The Piggie Count Down Has Commenced! Turkey Babies Are Cooking.

Because of all of the potential for a food disaster in the mid-west due to all of the flooding, the grumpy farmer has heeded that warning.  My sleep schedule usually follows the sun these days.  Rarely am I up past nine, and usually awaken around 4 am.  Laying there this morning, I started thinking about what this spring flooding (which NOAA says is just getting started) will mean nationally.  Bottom line, meat, bread, eggs and Doritos are going to be rarer and more expensive.  Keep in mind that Smithfield Foods, that was one of the largest pork producers in the country, is now owned by the Chinese.  If pork, in this example, becomes more expensive to produce, that company will likely supply its own country of ownership first.  After all, the Chinese don’t have any pretense of following the fallacy that we have of some kind of “Free Market” System.  One article I read referenced our Secretary of Agriculture who said that up to a million calves could already have been lost in Nebraska.  Meat will never be cheaper than it is right now.  Go buy it, freeze it, smoke it, can it or Jerky it.

Because of this, I started shopping for oinkers on- line, on my iPad, at 5 am on a Sunday morning.  By 7:30 I had a response and have secured 3 pigs to be picked up in about two weeks.  Piglets get weaned from their mothers at around 8 weeks so they have a couple weeks to go.  We will get our usual two that will go off to freezer camp in the early fall, and we are spending a little more money to get a show quality female to keep as farm pet and breeder stock.  We had one previously, but I couldn’t handle her because of my back injury.  Now that we have some more infrastructure, and I’m back to living horizontally, we are going to likely try to breed her later in the fall when she is full grown.  Pigs take 115 days to give birth so it stands to reason that we will have piglets next spring!

As long as we can get corn, some feed, and the produce and bread scraps we get from a food bank, we will be able to stay meat sufficient.  We can produce pork at a fraction of the cost of the grocery store, it’s organic, anti-biotic free, and it’s non-GM feed.  Besides!  Piggies is cute!

pig 21 2015

The incubator is up and running.  We are cooking up some turkey babies.  We will candle the eggs next weekend to check to see if Mr. Tom is doing his job correctly.  Whichever eggs show themselves to be fertile should arrive as fluff balls in 28 days.


Between planting, animals, brooding out this year’s chickens, finishing the hail covers for the gardens, the impending visit from Zina’s brother and his wife, teaching gardening classes at a nursery near our old house, and trying to finish a weaving project, things have been anything but dull.  When people are on retreat, don’t they usually just sit and stare at a Lotus flower?  I think I’m not doing this correctly.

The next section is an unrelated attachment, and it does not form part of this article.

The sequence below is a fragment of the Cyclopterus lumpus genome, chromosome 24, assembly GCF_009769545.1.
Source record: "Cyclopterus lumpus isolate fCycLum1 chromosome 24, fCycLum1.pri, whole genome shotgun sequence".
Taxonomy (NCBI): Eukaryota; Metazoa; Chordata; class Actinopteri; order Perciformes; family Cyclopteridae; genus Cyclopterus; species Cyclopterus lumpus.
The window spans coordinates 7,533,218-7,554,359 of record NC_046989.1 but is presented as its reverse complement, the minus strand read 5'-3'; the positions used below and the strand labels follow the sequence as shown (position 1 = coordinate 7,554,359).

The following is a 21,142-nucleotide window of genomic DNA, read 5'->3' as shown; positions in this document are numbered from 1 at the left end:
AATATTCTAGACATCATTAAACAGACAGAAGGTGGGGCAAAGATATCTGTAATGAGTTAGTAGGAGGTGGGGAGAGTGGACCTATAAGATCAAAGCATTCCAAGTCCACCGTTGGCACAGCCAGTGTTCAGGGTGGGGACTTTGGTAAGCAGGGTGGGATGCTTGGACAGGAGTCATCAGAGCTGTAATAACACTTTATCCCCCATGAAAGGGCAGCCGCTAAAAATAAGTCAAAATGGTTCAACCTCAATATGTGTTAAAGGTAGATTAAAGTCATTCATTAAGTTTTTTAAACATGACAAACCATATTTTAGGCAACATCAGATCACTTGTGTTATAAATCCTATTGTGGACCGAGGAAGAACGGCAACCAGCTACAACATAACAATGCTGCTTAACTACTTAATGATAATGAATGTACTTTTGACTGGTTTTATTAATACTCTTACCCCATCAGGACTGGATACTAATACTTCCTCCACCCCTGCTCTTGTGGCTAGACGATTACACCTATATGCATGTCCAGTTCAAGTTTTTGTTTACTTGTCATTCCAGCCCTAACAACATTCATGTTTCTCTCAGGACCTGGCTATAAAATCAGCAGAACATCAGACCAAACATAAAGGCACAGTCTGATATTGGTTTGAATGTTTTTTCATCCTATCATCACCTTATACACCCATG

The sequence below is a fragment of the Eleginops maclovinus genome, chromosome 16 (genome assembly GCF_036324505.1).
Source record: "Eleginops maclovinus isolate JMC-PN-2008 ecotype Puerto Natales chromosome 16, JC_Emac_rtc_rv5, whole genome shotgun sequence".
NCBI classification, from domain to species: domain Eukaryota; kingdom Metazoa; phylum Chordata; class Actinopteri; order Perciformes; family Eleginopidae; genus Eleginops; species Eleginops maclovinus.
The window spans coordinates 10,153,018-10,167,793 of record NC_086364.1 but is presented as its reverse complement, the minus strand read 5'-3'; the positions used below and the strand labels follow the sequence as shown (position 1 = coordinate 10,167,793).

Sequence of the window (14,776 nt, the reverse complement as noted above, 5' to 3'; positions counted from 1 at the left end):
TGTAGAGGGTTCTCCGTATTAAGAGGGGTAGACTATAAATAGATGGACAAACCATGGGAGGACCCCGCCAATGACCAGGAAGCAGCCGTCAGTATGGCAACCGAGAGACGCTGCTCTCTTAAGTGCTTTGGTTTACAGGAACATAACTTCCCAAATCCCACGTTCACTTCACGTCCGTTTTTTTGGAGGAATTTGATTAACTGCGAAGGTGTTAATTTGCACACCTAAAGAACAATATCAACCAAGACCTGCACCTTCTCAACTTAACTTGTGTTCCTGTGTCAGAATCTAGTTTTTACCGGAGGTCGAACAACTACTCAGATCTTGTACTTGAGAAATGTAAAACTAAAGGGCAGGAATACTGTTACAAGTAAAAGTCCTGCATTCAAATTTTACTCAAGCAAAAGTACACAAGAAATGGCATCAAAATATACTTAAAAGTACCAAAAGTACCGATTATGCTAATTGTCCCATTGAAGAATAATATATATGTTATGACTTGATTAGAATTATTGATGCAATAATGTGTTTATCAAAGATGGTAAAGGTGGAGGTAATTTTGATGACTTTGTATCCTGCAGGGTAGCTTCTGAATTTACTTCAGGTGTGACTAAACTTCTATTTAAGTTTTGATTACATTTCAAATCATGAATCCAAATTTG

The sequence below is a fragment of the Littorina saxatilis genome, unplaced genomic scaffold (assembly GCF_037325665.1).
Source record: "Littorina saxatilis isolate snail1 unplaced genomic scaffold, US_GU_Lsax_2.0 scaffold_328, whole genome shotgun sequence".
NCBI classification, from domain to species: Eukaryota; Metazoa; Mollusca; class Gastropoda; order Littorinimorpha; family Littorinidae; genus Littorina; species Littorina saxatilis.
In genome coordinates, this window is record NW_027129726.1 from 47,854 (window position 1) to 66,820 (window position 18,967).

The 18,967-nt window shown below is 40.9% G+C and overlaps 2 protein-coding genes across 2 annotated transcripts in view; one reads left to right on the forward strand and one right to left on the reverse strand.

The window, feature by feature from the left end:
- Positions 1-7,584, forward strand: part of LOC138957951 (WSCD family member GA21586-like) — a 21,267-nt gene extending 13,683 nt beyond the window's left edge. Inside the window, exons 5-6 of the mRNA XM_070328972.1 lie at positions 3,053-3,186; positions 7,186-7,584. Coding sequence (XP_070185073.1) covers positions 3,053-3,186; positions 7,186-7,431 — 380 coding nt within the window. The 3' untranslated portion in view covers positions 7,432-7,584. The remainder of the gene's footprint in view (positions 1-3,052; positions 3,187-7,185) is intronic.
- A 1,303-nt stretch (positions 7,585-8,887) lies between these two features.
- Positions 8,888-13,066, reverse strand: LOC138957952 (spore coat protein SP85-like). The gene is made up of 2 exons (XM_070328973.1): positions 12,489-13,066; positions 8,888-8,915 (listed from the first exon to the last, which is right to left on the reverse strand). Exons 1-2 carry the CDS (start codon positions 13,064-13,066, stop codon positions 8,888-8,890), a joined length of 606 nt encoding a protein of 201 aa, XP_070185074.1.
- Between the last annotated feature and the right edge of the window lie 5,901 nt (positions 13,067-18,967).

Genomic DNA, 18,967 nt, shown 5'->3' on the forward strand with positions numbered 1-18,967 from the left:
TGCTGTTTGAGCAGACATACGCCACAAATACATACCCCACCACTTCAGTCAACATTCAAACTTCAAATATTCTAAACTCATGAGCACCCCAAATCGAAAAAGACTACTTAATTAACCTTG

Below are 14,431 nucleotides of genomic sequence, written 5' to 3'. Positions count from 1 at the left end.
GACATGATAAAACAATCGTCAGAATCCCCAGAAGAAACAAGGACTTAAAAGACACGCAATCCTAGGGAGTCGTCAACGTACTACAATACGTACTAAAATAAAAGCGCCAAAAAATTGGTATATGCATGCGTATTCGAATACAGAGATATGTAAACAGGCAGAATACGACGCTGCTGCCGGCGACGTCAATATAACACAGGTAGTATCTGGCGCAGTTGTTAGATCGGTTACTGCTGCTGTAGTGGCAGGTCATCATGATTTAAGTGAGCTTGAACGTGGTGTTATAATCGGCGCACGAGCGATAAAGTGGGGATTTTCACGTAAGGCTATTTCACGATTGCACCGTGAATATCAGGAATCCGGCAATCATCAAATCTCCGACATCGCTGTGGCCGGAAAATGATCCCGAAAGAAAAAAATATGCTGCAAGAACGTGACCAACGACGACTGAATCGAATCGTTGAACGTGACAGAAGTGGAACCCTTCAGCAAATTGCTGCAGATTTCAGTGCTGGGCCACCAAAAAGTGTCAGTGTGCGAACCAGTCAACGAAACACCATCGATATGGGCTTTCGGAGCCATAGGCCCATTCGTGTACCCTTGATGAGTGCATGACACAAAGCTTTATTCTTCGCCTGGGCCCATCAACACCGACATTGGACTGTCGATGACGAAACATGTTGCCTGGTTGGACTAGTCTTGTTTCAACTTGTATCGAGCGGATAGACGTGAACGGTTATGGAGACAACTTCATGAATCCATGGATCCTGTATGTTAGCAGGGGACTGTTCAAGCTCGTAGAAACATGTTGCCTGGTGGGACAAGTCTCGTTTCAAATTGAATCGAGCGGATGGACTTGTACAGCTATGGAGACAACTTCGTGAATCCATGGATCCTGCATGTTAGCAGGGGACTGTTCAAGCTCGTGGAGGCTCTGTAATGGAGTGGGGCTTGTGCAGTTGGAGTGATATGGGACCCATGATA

Behold!  The grumpy farmer man teaching the city peoples how to grow food for the Zombiepocalypse!


3 comments on “The Piggie Count Down Has Commenced! Turkey Babies Are Cooking.

  1. tonytomeo says:

    Do you know what a ‘no-kill’ farm is? There are blogs about them, but it is a topic that I feel awkward asking about, as if everyone is supposed to know about them. Those who write about them will write about various livestock, but when I ask about something that I think makes sense, such as keeping hens way past their prime, I get told that “This is a ‘no-kill’ farm.”, as if that should answer my questions. I understand that some hens are productive layers. I understand that some of us may not raise chickens for meat if we don’t like chicken. (I totally get that because there are certain types of meat that I dislike.) What I do not understand is how it is justifiable to devote resources to deteriorating elderly chickens that will never contribute anything. Some of these ‘no-kill’ farms provide homes to some serious livestock, including pork and beef and such!

    • aghippie says:

      Never have eaten a live chicken before. I’ve had foxes do it but I think I’d find the feathers distasteful.

      We only til when we open up a new space. Gotta get the weeds out. Other than that we just loosen and compost.

      Never eaten a live pig either. Might be kinda tough….. like a football. i.e. Pigskin.

      You aren’t a Vegan nut are you? 😆😎

      • tonytomeo says:

        I am no vegan nut; but there are plenty of them about. I try to keep an open mind and be tolerant, but the intolerance of those who are so tolerant is intolerable! My former next door neighbor is vegan. I needed to get dressed appropriately before going over to his house. I mean, I could not wear a leather belt, or a leather vest, or boots . . . . or anything leather. I had special unoffensive shoes for such occasions. I really put a lot of effort into respecting his lifestyle. Yet, he expressed no respect for my disdain for drug use, and was constantly lecturing me on the benefits of pot. All his friends are pot heads. Again, I try to be tolerant and respectful of their choices, but I really find it offensive when they walk on the road past my home with a big stinky cloud of pot. They were excellent neighbors in all other regards, but I did find the double standards to be objectionable.

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